Tuesday, 20 October 2015


Horror stories that focus on biblical events, such as The Exorcist and Omen movies, make up some of the most effective and popular films that the genre has ever produced.
Taking faith, a human trait that brings comfort to many, and subverting it, dealing with the decidedly grimmer tales of the Bible or even the horrendous acts carried out in the name of organised religion, is a powerful tool and rarely fails to unnerve.
This leads me to Gus Krieger's The Binding, a film that has yet to find a distributor and is instead making the rounds on the festival circuit.
Is this a movie that would keep me bound to the screen? Or would I just want to break free?
Read on…


Director: Gus Krieger
Stars: Josh Heisler, Amy Gumenick, Max Adler, Leon Russom, Catherine Parker, Larry Cedar, Max Adler, Stuart Pankin, Kate Fuglei, Virginia Welch, Kevin Stidham

SPEEDY SYNOPSIS: I'll try not to spoil too much here but continue at your own risk.

Sarah (Amy Gumenick) and Bram (Heisler) are a devout religious couple in a small town, overjoyed at the birth of their first child, Scaia. This joyous event is celebrated by the church community where Bram is a pastor, and senior clergyman Father Uriel (Leon Russom) is among those to add his congratulations.
Life is good for the pair (even if Sarah’s beliefs mean she feels a little uncomfortable towards her homosexual neighbours) — right up until Bram reveals that he has been having a recurring dream, a nightly vision in which God himself appears to Bram and says that he must sacrifice Scaia to avert the End of Days.

At first Sarah thinks this is something that the pair can cope with together, praying side by side and united as they face Bram’s crisis. However, she soon realises that Bram’s visions are intensifying and, under their relentless influence, her husband is starting to become swayed by these powerful messages.
Turning to multiple sources for aid, both in the church and the field of medicine, the increasingly desperate Sarah uncovers several long-buried secrets involving mental illness, miscarriages and addiction.
Can she protect her daughter from the man she loves? And at what cost?

THE BEST BITS (mild spoiler warning): The Binding (written and directed by the extremely impressive first-timer Krieger as his premiere feature) is a compelling story driven by a fascinating central dilemma — can faith go too far?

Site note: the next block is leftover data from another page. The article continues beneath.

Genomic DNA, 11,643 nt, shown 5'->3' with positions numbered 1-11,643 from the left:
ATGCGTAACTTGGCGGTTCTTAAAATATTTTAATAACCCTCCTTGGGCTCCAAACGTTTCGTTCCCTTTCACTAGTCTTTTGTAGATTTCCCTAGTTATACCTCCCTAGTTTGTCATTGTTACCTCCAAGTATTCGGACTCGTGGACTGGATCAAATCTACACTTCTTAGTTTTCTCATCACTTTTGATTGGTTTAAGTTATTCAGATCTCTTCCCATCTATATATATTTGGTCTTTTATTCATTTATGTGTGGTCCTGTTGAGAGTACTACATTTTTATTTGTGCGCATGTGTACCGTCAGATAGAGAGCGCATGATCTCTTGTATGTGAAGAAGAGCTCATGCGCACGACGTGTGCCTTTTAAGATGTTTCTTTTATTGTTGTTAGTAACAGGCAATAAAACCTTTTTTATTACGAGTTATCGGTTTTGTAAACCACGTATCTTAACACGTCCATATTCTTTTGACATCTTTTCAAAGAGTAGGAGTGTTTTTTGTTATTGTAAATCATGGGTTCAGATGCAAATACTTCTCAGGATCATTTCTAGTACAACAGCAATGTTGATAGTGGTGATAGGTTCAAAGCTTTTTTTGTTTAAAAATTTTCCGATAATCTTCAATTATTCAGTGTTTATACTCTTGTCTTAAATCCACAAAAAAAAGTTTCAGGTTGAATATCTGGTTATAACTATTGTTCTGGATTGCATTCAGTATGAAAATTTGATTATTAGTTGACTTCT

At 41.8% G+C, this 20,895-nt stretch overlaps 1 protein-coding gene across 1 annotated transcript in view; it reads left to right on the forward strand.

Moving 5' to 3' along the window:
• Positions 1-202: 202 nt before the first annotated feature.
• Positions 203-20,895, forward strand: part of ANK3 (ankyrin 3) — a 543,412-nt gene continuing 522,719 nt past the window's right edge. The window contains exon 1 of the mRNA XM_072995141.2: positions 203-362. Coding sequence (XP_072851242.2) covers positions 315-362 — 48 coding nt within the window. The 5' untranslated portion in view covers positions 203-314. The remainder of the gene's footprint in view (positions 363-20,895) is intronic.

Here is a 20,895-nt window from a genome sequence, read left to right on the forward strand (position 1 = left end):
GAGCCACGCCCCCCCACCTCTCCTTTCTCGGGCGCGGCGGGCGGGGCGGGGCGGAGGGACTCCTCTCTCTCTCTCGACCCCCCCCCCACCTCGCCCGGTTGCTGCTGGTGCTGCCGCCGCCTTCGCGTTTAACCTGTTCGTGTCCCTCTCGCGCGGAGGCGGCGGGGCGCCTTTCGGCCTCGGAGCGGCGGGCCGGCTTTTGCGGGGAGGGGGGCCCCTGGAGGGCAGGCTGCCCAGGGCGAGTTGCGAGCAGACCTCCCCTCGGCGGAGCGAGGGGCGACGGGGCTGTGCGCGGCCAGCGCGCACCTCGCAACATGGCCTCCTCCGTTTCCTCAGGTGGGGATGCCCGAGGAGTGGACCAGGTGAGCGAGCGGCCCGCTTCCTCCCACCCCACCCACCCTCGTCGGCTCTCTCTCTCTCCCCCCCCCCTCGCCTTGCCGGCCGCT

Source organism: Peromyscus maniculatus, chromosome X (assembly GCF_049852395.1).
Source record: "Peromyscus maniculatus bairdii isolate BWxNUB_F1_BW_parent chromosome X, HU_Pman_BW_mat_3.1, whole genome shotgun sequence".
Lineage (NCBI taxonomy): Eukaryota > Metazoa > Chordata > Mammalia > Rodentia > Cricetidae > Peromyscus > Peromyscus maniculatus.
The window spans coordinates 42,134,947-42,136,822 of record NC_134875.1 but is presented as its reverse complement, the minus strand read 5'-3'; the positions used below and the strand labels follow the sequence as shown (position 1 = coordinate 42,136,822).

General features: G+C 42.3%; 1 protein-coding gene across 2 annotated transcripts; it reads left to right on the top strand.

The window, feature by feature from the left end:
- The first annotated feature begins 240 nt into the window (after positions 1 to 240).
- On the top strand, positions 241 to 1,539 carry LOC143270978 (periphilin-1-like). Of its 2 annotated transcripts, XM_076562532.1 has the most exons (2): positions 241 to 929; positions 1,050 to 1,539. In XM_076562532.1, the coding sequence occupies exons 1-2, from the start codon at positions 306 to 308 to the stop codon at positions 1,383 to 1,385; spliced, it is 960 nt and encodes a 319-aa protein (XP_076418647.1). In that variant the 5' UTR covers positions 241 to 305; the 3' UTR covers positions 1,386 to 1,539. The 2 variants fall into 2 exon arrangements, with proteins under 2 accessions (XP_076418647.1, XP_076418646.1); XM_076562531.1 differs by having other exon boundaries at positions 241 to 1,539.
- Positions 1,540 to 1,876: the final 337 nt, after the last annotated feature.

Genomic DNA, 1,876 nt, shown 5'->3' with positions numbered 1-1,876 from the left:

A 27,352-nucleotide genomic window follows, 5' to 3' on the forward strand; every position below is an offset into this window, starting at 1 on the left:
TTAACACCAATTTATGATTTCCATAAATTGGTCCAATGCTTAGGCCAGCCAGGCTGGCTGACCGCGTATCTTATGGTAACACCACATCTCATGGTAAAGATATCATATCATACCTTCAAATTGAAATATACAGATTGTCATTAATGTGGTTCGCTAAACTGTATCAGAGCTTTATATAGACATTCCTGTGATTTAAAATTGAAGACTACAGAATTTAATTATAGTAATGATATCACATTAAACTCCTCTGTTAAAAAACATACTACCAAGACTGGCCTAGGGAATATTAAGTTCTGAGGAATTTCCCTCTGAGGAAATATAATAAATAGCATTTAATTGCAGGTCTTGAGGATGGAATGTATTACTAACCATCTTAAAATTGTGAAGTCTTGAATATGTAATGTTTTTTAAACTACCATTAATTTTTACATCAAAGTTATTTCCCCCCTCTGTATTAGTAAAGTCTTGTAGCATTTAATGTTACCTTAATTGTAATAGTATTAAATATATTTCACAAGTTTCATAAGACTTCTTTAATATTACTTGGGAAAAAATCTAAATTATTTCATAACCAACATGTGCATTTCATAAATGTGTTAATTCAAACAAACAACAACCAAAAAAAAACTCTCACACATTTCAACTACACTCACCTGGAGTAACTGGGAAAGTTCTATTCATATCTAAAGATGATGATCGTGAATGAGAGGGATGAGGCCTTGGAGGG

It’s an intelligent plot, featuring likeable, believable characters that draw us into the complex web that Krieger weaves. The film takes its title from the biblical Binding of Isaac, in which God commanded Abraham to sacrifice his son. For those unfamiliar with tale, at the Lord's behest, Abraham bound Isaac and took him to the future site of Temple Mount where, at the point he was about to strike, an Angel intervened, preventing the sacrifice. There are obvious parallels with the plot of this film, but the title takes on a deeper meaning when looking at the themes of Krieger’s story. Bram is bound by his vows to the Lord and his own struggles with alcoholism, but it is the manner in which Sarah is bound to Bram as his wife and as the mother of his child that is key to the entire plot.
Sarah (brought to life with a brilliant performance from the talented Amy Gumenick) and her struggles with her faith, her role of mother and her perceived responsibilities as a wife, are at the heart of the story. It is impossible to fail to feel for her, watching as her preconceptions about her role not just in the church but in her family are torn down. It’s committed and flawless work from Gumenick, not shying away from her character’s flaws and showing us glimpses of the terror and fragility beneath the surface.
Josh Heisler’s Bram is also wonderful, Heisler playing the part just right to avoid any melodrama. It would have been easy to veer into hammy, cartoonish lunacy, but Heisler instead provokes sympathy, showing us that this devout clergyman is no caricature. Instead he is a man that is struggling. With a history of mental illness and alcoholism in his family, it becomes easy to see how guidance from religion could have helped him to find the right path for his life. That this very same faith should now be the source of his anguish is heartbreaking and Heisler nails this with his sterling performance.
Elsewhere the excellent Leon Russom and Catherine Parker provide great support. Russom's Uriel is enigmatic, filling his every scene with gravitas and utterly commanding the screen each time he appears. The lively Parker has less screen-time but makes the most of what she has, playing her character Sam as a barely existing victim and frightening warning of what could well await Sarah in her immediate future.